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Book review

Author(s) Rosenberg, Ivo G. (ed.)
Sabidussi, Gert (ed.)
Title Algebras and Orders - Proceedings of the NATO Advanced Study Institute and Séminaire de mathématiques supérieures on Algebras and Orders, Montreal, Canada, July 29 - August 9, 1991
Publisher Kluwer Academic Publishers
Year of publication 1993
Reviewed by Jan Paseka

The birth of abstract algebra can be traced to a paper of Cayley on group theory (1854). Universal algebra established itself in the 1930's as a unifying tool for the theory of groups, modules, rings and lattices. At this time the logicians A. Lindenbaum and A. Tarski proved the representation theorem for complete atomic Boolean algebras. The topologist M. Stone introduced the notion of topology to algebra and proved his famous Stone's representation theorem for Boolean algebras. The algebraist G. Birkhoff proved his Preservation Theorem (1935) which asserts that every class of algebras is closed under the operations of forming homomorphic images, subalgebras and direct products is an equational class (variety).

The purpose of this book is to present introductory and surveying articles on topics covering the links of universal algebra to boolean algebra, lattice theory, topology, graphs, relations, automata, theoretical computer science and orders. The articles are accessible to everyone who is or will be interested in some of presented topics. Let us list the 11 articles and their authors: Peter Burmeister, Partial algebras - an introductory survey, Brian A. Davey, Duality theory on ten dollars a day, Marcel Erné, Algebraic ordered sets and their generalizations, Isidore Fleischer, A Boolean formalization of predicate calculus, Ralph Freese, Lectures on free lattices, Bjarni Jónsson, A survey of Boolean algebras with operators, H. Machida, Ivo G. Rosenberg, Essentially minimal groupoids, Alden F. Pixley, Functional and affine completeness and arithmetical varieties, Ivan Rival, Reading, drawing, and order, Dietmar Schweigert, Hyperidentities, Walter Taylor, Abstract clone theory.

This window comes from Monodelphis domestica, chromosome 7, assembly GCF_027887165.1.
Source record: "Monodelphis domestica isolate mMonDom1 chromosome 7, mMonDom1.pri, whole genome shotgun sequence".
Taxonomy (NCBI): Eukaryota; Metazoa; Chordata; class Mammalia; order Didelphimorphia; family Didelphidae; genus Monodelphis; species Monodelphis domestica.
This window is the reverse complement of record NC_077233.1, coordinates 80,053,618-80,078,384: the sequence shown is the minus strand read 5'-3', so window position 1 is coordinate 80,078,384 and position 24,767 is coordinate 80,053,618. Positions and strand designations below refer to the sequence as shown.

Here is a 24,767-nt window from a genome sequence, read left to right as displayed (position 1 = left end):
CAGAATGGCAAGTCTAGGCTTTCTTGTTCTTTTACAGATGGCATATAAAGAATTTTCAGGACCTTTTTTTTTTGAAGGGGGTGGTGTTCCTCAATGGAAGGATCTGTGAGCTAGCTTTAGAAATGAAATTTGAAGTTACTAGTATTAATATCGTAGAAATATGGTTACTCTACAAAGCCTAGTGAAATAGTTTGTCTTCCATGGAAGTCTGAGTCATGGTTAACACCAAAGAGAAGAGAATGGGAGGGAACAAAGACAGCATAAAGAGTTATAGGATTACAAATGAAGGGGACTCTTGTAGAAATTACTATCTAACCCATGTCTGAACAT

The level of all articles is high - they are addressed to graduates which would like become more acquainted with the directions listed in the articles. All authors are experts in the presented field.

This is a valuable book which most departments of mathematics should have in their library. The book was printed on acid-free paper and its typesetting quality is high - all articles are written in TeX. The index of the book has seven pages. All in all purchasing this book is a good investment for everyone interested in universal algebra and/or ordered sets.